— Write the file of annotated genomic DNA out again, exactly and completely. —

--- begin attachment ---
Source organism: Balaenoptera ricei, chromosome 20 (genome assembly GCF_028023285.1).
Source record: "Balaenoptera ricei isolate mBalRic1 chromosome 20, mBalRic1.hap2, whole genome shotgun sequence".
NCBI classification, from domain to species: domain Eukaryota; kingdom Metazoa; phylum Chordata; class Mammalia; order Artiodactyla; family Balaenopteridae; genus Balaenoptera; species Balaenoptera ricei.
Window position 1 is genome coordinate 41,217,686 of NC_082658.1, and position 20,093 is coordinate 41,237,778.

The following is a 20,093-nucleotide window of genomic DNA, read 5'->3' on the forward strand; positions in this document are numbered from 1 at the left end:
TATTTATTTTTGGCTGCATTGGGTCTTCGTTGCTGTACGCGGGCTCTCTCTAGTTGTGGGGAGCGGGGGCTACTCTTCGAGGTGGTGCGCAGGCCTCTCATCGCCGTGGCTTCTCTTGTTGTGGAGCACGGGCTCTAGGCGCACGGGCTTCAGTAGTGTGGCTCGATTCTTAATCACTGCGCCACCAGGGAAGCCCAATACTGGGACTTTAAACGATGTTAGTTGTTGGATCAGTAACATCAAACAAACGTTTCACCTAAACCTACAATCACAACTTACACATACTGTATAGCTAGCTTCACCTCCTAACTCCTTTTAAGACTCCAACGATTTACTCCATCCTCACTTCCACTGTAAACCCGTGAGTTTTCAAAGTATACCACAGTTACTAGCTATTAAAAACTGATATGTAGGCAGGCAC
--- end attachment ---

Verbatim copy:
Source organism: Balaenoptera ricei, chromosome 20 (genome assembly GCF_028023285.1).
Source record: "Balaenoptera ricei isolate mBalRic1 chromosome 20, mBalRic1.hap2, whole genome shotgun sequence".
NCBI classification, from domain to species: domain Eukaryota; kingdom Metazoa; phylum Chordata; class Mammalia; order Artiodactyla; family Balaenopteridae; genus Balaenoptera; species Balaenoptera ricei.
Window position 1 is genome coordinate 41,217,686 of NC_082658.1, and position 20,093 is coordinate 41,237,778.

The following is a 20,093-nucleotide window of genomic DNA, read 5'->3' on the forward strand; positions in this document are numbered from 1 at the left end:
TATTTATTTTTGGCTGCATTGGGTCTTCGTTGCTGTACGCGGGCTCTCTCTAGTTGTGGGGAGCGGGGGCTACTCTTCGAGGTGGTGCGCAGGCCTCTCATCGCCGTGGCTTCTCTTGTTGTGGAGCACGGGCTCTAGGCGCACGGGCTTCAGTAGTGTGGCTCGATTCTTAATCACTGCGCCACCAGGGAAGCCCAATACTGGGACTTTAAACGATGTTAGTTGTTGGATCAGTAACATCAAACAAACGTTTCACCTAAACCTACAATCACAACTTACACATACTGTATAGCTAGCTTCACCTCCTAACTCCTTTTAAGACTCCAACGATTTACTCCATCCTCACTTCCACTGTAAACCCGTGAGTTTTCAAAGTATACCACAGTTACTAGCTATTAAAAACTGATATGTAGGCAGGCAC